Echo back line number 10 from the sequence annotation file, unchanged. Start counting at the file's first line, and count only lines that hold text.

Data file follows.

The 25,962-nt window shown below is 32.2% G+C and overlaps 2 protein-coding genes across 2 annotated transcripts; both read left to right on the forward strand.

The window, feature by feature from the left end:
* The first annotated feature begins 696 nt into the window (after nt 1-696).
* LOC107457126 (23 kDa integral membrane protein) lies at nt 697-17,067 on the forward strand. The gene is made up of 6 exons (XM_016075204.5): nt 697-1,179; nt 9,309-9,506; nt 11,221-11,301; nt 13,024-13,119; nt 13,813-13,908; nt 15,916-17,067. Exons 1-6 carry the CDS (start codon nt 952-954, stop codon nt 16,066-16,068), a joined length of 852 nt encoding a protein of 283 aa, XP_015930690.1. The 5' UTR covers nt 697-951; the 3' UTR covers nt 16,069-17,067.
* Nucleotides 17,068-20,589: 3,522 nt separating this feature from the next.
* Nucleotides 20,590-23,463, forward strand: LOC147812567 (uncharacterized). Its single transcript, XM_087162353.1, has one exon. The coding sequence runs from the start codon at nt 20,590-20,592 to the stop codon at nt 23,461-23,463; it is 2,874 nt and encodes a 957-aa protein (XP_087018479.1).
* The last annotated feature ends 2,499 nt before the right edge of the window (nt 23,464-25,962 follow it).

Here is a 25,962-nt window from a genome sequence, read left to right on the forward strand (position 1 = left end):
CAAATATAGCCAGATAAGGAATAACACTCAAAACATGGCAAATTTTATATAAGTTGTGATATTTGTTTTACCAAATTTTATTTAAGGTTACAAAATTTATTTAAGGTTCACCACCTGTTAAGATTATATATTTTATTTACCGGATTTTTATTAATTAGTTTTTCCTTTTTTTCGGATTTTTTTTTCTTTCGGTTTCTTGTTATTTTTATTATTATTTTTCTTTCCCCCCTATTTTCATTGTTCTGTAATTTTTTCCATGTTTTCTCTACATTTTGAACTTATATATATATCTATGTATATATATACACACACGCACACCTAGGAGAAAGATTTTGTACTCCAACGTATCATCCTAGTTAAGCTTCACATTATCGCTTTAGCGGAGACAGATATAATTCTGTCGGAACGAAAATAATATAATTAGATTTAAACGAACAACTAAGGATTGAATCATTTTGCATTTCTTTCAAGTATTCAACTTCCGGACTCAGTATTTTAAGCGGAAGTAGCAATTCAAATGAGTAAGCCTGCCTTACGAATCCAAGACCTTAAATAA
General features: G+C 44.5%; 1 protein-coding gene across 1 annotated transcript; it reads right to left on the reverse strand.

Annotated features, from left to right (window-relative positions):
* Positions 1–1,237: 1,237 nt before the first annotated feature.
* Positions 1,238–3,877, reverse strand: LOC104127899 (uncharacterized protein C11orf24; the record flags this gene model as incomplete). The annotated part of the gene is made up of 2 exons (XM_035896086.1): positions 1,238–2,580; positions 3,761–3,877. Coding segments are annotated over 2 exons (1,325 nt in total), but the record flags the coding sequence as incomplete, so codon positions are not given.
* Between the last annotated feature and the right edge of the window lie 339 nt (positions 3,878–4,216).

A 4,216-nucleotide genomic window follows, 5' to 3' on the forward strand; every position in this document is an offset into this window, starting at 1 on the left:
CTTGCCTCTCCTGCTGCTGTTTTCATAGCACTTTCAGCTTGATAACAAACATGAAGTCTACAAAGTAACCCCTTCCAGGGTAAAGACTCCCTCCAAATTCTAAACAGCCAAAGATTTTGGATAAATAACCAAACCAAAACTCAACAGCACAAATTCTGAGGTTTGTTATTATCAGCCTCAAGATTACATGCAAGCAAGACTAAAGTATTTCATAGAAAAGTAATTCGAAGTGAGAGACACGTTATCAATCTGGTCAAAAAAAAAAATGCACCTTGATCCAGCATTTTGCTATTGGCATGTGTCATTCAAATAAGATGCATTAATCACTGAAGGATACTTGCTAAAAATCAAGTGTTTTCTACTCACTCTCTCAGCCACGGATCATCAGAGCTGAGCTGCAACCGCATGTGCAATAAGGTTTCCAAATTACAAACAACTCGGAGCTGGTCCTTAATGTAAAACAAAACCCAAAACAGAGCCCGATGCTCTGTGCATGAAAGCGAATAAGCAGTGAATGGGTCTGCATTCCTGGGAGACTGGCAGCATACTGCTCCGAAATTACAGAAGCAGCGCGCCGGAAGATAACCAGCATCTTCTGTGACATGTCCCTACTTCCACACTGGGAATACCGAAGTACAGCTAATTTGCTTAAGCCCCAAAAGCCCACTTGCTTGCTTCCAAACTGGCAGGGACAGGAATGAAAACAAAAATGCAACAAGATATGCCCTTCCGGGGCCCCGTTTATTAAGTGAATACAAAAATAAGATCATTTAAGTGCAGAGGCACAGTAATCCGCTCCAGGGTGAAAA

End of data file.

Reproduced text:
General features: G+C 44.5%; 1 protein-coding gene across 1 annotated transcript; it reads right to left on the reverse strand.